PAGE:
Job Somers lasted longer than either of the others. His eyesight was irreparably injured, but Kitty's skilful nursing and tender care were the means of adding more years to his blighted life. Under the influence of religion, Kitty Somers's disposition had grown tender, and serene, and gracious, her quick impulses had mellowed down into a sweet kindliness of spirit, and she had grown into a very lovable woman. Before Job died he became an enthusiastic Methodist, and when he went down into the river of death it was not in fear and trembling, but with his soul filled with jubilant rejoicing.

 

Kitty lived to see the western wilderness blossom like the rose. One day, her grandsons, while out surveying some lands they had purchased, came upon the old cave that had once been the hiding- place of the counterfeiters. Some dies and tools . were found in a tolerable state of preservation, but there was no one left to identify them, or tell whence they came or whose they were. And for Grandmother Kitty's sake no words of suspicion were framed and spoken. Old men and women looked into each other's eyes but said nothing.

 

Five years ago, I was passing the village graveyard, where some neighbors were digging the grave of Grandmother Somers. One man was leaning on his shovel idly, and I paused and spoke to him. They were digging it in the south end, were all the graves were made fifty and sixty years ago. The ground was beautiful — save a few hillocks and dimpling hollows, it was as level as a floor, and the long grass looked as though its soft green lengths had been combed out or swept a-down by gently flowing waters.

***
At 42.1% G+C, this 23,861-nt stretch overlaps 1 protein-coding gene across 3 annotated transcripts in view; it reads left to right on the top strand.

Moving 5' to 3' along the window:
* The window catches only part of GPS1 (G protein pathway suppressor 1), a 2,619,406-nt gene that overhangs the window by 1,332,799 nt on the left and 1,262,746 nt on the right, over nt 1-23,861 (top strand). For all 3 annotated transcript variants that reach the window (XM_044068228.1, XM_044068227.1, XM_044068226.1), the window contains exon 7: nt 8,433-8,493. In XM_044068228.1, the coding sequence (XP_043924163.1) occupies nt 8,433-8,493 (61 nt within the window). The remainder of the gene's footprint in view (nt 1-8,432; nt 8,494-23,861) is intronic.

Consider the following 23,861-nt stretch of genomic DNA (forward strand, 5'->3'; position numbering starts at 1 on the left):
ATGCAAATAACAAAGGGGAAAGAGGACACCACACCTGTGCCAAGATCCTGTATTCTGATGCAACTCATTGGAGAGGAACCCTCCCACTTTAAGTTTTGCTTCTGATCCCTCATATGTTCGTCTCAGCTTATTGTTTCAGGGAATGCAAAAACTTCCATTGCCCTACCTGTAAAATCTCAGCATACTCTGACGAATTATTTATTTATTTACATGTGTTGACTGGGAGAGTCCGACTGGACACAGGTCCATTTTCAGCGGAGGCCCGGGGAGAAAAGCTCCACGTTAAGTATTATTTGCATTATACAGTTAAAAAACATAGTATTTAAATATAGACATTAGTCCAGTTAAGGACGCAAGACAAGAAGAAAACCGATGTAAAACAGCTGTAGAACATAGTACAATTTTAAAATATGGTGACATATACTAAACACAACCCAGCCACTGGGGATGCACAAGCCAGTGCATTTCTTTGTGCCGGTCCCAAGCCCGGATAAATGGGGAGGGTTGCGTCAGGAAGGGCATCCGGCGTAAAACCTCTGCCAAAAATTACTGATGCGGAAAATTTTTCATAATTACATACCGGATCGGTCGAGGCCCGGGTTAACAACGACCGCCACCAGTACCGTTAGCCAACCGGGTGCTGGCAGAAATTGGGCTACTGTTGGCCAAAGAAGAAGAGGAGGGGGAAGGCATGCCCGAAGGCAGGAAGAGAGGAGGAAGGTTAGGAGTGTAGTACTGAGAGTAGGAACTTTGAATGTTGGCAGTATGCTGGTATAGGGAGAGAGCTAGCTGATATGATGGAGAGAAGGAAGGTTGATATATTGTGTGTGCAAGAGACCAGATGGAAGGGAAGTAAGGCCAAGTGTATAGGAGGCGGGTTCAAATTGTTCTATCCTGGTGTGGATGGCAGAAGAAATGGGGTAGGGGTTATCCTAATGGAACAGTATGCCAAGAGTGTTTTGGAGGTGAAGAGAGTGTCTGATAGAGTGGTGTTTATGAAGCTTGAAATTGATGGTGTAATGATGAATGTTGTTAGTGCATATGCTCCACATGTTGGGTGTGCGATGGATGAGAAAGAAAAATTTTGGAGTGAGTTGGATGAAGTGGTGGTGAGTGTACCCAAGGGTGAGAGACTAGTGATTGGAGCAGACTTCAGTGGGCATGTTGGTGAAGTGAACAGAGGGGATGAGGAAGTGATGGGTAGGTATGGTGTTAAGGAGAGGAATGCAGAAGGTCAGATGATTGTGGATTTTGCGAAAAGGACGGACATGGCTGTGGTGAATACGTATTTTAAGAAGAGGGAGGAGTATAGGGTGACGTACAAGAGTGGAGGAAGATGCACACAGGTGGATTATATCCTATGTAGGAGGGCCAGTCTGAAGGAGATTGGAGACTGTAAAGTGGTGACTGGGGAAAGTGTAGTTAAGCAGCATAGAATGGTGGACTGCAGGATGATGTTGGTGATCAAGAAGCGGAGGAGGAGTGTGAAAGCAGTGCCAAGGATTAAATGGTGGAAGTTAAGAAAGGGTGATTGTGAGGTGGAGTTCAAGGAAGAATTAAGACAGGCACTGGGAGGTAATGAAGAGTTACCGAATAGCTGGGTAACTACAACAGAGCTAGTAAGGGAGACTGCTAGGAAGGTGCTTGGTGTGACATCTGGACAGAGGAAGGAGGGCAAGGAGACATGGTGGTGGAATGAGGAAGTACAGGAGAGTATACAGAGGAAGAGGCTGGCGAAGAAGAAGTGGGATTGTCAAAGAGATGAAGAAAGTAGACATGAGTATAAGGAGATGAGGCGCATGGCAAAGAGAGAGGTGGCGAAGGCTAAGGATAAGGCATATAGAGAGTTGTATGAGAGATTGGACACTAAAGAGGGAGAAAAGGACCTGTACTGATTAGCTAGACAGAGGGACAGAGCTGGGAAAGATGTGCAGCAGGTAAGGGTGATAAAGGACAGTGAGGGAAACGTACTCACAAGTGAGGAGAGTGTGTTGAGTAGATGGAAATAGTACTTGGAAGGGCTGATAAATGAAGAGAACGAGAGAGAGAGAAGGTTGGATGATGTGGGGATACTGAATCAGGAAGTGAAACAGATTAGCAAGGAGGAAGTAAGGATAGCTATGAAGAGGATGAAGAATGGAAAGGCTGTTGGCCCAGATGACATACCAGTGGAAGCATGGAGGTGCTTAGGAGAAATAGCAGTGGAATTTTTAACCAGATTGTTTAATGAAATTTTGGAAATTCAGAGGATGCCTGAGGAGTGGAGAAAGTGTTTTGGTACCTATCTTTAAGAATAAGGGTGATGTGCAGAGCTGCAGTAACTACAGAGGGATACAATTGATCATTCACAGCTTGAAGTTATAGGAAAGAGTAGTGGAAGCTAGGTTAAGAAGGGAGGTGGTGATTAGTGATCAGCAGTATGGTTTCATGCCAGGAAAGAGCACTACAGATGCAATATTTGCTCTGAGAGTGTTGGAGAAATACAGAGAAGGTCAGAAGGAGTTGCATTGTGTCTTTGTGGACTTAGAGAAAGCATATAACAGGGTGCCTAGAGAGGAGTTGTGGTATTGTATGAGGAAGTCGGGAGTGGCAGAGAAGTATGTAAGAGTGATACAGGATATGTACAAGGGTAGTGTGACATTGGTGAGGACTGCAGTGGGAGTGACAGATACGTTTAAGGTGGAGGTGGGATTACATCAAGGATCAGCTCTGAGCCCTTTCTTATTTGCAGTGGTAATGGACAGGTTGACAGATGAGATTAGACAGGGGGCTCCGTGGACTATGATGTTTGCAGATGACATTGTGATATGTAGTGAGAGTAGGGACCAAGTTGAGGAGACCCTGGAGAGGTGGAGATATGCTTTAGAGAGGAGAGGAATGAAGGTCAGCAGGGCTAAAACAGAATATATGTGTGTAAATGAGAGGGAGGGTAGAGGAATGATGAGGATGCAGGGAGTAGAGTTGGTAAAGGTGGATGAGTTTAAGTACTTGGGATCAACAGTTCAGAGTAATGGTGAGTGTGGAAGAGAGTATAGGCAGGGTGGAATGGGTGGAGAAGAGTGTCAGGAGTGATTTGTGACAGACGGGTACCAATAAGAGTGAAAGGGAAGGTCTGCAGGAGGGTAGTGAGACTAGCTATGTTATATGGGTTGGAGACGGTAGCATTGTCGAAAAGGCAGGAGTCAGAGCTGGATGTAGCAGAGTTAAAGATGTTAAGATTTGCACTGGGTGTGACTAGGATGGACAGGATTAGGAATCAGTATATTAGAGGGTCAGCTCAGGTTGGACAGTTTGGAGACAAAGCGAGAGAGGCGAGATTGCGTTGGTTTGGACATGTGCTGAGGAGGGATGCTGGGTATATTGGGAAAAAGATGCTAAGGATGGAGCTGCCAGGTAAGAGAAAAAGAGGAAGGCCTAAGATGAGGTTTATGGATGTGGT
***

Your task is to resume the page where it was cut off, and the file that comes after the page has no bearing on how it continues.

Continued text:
"How sacred this ground looks!" I said, with reverent admiration.

 

"An' it's chock full o' graves, too, sis," said the man; "leastaways, the old sexton tells me so," said he, and he shifted his position on the shovel handle that he might rest the more comfortably.

 

"Yes, it is like unto a silent city; a city full of sleepers," I said, as my eye ran over the green breadth spread out before me.

 

Just then the man down in the grave called out in a tone of dismay: "Well! well! well! I declare for it if I haven't struck into another grave!"

 

I passed hurredly through the gate and stood there with the men — not one of us saying a word. What sacrilege this was! Who was to blame? While we stood wondering, the old mossy gate creaked on its rusty hinges and the sexton came hobbling in upon his cane and crutch.

 

He was horrified. "It's my fault, boys; I ought to 'a knowed that we was ruther a fringin' on old 'Squire Gardiner's grave. But these old, long-ago graves are gone to nothin' a' most, and I've not much to guide me but my mem'ry and it's gittin' treacher'us-like. I do say for it! if yon isn't the last remnants of the 'squire's head, or what was once his head; and the airth's kind o' crumblin' in, and we'll have to mzke the best on't we can now."